L.Ed. 322 (1922). When a regulation goes too far, it becomes
"a de facto exercise of eminent domain," even
though the private individual still actually owns and
possesses the property. Orion Corp., 109 Wn.2d at
645. Such regulatory takings, like traditional exercises of
eminent domain, require either just compensation (if the
property is taken for public use) or invalidation of the law
(if the property is taken for private use). Mfd.
Hous., 142 Wn.2d at 362.
takings may be either "per se" or
"partial." A per se regulatory taking is found
where a regulation's impact is necessarily so onerous
that the regulation's mere existence is, "from the
landowner's point of view, the equivalent of a physical
appropriation." Lucas v. S.C Coastal Council,
505 U.S. 1003, 1017, 112 S.Ct. 2886, 120 L.Ed.2d 798 (1992).
As a matter of federal law, such categorical treatment is
appropriate for only "two relatively narrow
categories" of regulations-regulations that
"require[ ] an owner to suffer a permanent physical
invasion of her property" and "regulations that
completely deprive an owner of 'all economically
beneficial us[e]' of her property." Chevron
U.S.A., 544 U.S. at 538 (second alteration in original)
(quoting Lucas, 505 U.S. at 1019). All other
regulations are susceptible of partial regulatory takings
claims, which federal courts decide based on a multifactor
test (the Penn Central factors) applied on a
case-by-case basis. Id. at 538-39 (citing Penn
Cent. Transp. Co. v. New York City, 438 U.S. 104, 124,
98 S.Ct. 2646, 57 L.Ed.2d 631 (1978)).
plaintiffs here claim the FIT rule facially effects a per se
regulatory taking, but they do not contend that it fits into
either of the per se categories recognized by federal courts.
Instead, they contend that Washington courts recognize
another category of per se regulatory takings, which includes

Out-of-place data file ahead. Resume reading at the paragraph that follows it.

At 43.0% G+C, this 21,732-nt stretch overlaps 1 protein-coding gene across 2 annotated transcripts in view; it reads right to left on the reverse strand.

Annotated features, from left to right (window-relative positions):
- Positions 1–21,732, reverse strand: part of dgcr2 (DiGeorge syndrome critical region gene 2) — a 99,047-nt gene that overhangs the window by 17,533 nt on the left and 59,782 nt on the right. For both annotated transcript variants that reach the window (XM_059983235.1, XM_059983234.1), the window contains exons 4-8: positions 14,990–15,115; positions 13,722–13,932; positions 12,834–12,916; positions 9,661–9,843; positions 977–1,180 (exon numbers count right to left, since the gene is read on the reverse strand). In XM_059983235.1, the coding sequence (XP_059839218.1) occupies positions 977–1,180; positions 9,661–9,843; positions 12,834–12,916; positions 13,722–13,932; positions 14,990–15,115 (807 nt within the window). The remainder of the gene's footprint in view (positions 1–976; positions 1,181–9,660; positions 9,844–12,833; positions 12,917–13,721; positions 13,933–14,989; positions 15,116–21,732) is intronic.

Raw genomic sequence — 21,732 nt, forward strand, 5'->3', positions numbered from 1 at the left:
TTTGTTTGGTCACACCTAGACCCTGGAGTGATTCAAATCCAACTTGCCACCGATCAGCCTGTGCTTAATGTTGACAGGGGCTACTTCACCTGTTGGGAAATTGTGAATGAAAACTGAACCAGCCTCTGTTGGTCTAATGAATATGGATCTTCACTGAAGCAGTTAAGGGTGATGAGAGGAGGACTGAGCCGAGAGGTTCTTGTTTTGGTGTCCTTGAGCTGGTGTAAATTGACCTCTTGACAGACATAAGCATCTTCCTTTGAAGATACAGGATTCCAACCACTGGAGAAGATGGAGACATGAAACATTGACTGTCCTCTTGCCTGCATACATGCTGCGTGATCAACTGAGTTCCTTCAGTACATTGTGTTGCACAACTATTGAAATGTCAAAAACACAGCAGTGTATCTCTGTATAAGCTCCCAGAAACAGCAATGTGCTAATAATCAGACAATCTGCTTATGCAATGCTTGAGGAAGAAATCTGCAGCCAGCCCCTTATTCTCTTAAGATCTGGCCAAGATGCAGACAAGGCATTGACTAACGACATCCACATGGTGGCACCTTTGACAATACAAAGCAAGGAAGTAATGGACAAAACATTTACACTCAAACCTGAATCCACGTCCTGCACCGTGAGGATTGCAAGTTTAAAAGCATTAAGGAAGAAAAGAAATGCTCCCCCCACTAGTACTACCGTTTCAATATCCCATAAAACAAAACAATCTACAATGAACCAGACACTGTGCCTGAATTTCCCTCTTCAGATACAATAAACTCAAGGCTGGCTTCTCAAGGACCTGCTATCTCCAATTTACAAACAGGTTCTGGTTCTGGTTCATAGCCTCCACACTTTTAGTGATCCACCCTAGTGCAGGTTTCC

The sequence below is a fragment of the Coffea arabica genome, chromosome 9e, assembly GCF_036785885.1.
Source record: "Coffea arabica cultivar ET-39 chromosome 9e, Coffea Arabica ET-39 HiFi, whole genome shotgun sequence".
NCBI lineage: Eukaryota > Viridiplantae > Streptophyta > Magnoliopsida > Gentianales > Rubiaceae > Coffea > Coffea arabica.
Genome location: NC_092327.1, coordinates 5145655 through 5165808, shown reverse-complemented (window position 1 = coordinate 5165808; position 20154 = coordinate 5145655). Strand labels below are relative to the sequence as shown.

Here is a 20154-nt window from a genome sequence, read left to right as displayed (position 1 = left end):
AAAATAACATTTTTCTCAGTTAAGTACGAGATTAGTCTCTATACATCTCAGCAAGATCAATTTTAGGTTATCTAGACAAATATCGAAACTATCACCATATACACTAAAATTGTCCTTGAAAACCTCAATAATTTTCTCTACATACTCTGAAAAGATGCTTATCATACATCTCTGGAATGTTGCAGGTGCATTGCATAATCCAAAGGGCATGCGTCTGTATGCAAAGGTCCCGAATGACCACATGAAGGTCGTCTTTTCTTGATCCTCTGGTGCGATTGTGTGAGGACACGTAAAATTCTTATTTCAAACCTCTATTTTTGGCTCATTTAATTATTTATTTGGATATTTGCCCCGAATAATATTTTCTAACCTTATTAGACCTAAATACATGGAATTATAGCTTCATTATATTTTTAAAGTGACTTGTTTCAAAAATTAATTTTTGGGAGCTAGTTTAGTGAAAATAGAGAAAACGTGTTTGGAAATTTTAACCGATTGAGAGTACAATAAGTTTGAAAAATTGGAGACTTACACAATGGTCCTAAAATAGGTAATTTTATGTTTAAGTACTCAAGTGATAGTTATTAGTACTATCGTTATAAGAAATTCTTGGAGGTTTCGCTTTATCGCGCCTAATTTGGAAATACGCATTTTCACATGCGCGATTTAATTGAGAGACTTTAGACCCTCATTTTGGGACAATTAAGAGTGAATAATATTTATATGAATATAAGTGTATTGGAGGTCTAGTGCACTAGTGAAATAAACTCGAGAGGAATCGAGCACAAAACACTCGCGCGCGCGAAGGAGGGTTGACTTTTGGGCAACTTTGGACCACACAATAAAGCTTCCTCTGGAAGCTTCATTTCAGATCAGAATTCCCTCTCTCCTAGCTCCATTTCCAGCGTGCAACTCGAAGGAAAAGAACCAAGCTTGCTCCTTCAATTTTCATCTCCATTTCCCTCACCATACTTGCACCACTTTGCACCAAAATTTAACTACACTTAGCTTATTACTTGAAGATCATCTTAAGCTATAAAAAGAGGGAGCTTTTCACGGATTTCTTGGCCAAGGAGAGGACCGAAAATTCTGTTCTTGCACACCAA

any regulation that "destroys one or more of the
fundamental attributes of ownership (the right to possess,
exclude others and to dispose of property)." Mfd.
Hous., 142 Wn.2d at 355. The plaintiffs argue that the
FIT rule falls into this per se category "because it
strips landlords of a fundamental attribute of property
ownership-the right to choose to whom one will rent their
property." Resp'ts' Br. at 1.
clarify that none of our regulatory takings cases have
purported to define regulatory takings (either per se or
partial) as a matter of independent state law. Instead, we
have always attempted to discern and apply the federal
definition of regulatory takings. Since we last attempted to
do so, the federal definition has been clarified
substantially and is now clearly inconsistent with the
definitions set forth in our precedent. Thus, the legal
underpinnings of our precedent have disappeared, and it has
not been shown that we should now adopt a Washington-specific
definition of regulatory takings as a matter of independent
we disavow our precedent, adopt the federal definition of
regulatory takings, and hold that the plaintiffs cannot show
the FIT rule facially meets this definition on the record
presented. We express no opinion as to whether the FIT rule